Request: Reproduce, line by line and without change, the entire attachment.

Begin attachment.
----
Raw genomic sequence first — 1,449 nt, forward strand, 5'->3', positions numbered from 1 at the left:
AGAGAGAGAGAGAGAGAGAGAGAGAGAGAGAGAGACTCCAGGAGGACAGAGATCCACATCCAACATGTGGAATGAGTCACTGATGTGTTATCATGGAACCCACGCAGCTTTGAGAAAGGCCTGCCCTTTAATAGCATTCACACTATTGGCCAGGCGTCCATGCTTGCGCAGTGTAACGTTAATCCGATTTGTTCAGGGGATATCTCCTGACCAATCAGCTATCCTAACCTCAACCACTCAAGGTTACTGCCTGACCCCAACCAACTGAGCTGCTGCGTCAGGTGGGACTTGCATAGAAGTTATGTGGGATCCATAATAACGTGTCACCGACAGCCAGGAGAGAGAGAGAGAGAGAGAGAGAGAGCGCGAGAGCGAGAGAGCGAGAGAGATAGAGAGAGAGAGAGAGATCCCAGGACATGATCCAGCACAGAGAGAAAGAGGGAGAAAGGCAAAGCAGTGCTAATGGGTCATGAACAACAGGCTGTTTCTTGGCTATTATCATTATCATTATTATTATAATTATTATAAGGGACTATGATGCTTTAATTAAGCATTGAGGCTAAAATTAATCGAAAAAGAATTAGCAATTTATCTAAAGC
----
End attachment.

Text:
Raw genomic sequence first — 1,449 nt, forward strand, 5'->3', positions numbered from 1 at the left:
AGAGAGAGAGAGAGAGAGAGAGAGAGAGAGAGAGACTCCAGGAGGACAGAGATCCACATCCAACATGTGGAATGAGTCACTGATGTGTTATCATGGAACCCACGCAGCTTTGAGAAAGGCCTGCCCTTTAATAGCATTCACACTATTGGCCAGGCGTCCATGCTTGCGCAGTGTAACGTTAATCCGATTTGTTCAGGGGATATCTCCTGACCAATCAGCTATCCTAACCTCAACCACTCAAGGTTACTGCCTGACCCCAACCAACTGAGCTGCTGCGTCAGGTGGGACTTGCATAGAAGTTATGTGGGATCCATAATAACGTGTCACCGACAGCCAGGAGAGAGAGAGAGAGAGAGAGAGAGAGCGCGAGAGCGAGAGAGCGAGAGAGATAGAGAGAGAGAGAGAGATCCCAGGACATGATCCAGCACAGAGAGAAAGAGGGAGAAAGGCAAAGCAGTGCTAATGGGTCATGAACAACAGGCTGTTTCTTGGCTATTATCATTATCATTATTATTATAATTATTATAAGGGACTATGATGCTTTAATTAAGCATTGAGGCTAAAATTAATCGAAAAAGAATTAGCAATTTATCTAAAGC